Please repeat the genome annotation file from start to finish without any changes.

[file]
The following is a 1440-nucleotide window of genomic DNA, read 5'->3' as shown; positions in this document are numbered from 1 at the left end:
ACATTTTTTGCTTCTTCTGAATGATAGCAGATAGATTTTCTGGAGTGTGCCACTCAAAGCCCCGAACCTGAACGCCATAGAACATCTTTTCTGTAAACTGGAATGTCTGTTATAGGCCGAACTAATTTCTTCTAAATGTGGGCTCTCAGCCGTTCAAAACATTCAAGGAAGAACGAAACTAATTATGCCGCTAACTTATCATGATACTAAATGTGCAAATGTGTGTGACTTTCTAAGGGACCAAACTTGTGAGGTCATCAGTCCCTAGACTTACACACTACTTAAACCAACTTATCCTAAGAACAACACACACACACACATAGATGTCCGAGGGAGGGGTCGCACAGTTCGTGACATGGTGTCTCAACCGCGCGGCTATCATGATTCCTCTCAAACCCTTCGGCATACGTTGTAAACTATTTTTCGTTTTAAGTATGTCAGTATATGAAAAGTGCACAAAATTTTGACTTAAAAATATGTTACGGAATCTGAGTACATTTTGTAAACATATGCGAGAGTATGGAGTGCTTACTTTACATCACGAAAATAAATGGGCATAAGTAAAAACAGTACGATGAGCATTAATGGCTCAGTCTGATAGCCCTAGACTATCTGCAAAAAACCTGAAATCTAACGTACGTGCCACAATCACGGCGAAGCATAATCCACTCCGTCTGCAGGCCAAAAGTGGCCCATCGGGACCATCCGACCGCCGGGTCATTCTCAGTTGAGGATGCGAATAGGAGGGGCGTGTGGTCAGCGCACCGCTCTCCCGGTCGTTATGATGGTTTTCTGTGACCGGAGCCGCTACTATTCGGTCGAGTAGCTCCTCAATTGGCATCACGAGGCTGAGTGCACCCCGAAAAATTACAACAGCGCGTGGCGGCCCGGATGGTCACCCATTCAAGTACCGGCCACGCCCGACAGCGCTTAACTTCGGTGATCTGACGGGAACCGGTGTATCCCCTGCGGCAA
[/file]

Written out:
The following is a 1440-nucleotide window of genomic DNA, read 5'->3' as shown; positions in this document are numbered from 1 at the left end:
ACATTTTTTGCTTCTTCTGAATGATAGCAGATAGATTTTCTGGAGTGTGCCACTCAAAGCCCCGAACCTGAACGCCATAGAACATCTTTTCTGTAAACTGGAATGTCTGTTATAGGCCGAACTAATTTCTTCTAAATGTGGGCTCTCAGCCGTTCAAAACATTCAAGGAAGAACGAAACTAATTATGCCGCTAACTTATCATGATACTAAATGTGCAAATGTGTGTGACTTTCTAAGGGACCAAACTTGTGAGGTCATCAGTCCCTAGACTTACACACTACTTAAACCAACTTATCCTAAGAACAACACACACACACACATAGATGTCCGAGGGAGGGGTCGCACAGTTCGTGACATGGTGTCTCAACCGCGCGGCTATCATGATTCCTCTCAAACCCTTCGGCATACGTTGTAAACTATTTTTCGTTTTAAGTATGTCAGTATATGAAAAGTGCACAAAATTTTGACTTAAAAATATGTTACGGAATCTGAGTACATTTTGTAAACATATGCGAGAGTATGGAGTGCTTACTTTACATCACGAAAATAAATGGGCATAAGTAAAAACAGTACGATGAGCATTAATGGCTCAGTCTGATAGCCCTAGACTATCTGCAAAAAACCTGAAATCTAACGTACGTGCCACAATCACGGCGAAGCATAATCCACTCCGTCTGCAGGCCAAAAGTGGCCCATCGGGACCATCCGACCGCCGGGTCATTCTCAGTTGAGGATGCGAATAGGAGGGGCGTGTGGTCAGCGCACCGCTCTCCCGGTCGTTATGATGGTTTTCTGTGACCGGAGCCGCTACTATTCGGTCGAGTAGCTCCTCAATTGGCATCACGAGGCTGAGTGCACCCCGAAAAATTACAACAGCGCGTGGCGGCCCGGATGGTCACCCATTCAAGTACCGGCCACGCCCGACAGCGCTTAACTTCGGTGATCTGACGGGAACCGGTGTATCCCCTGCGGCAA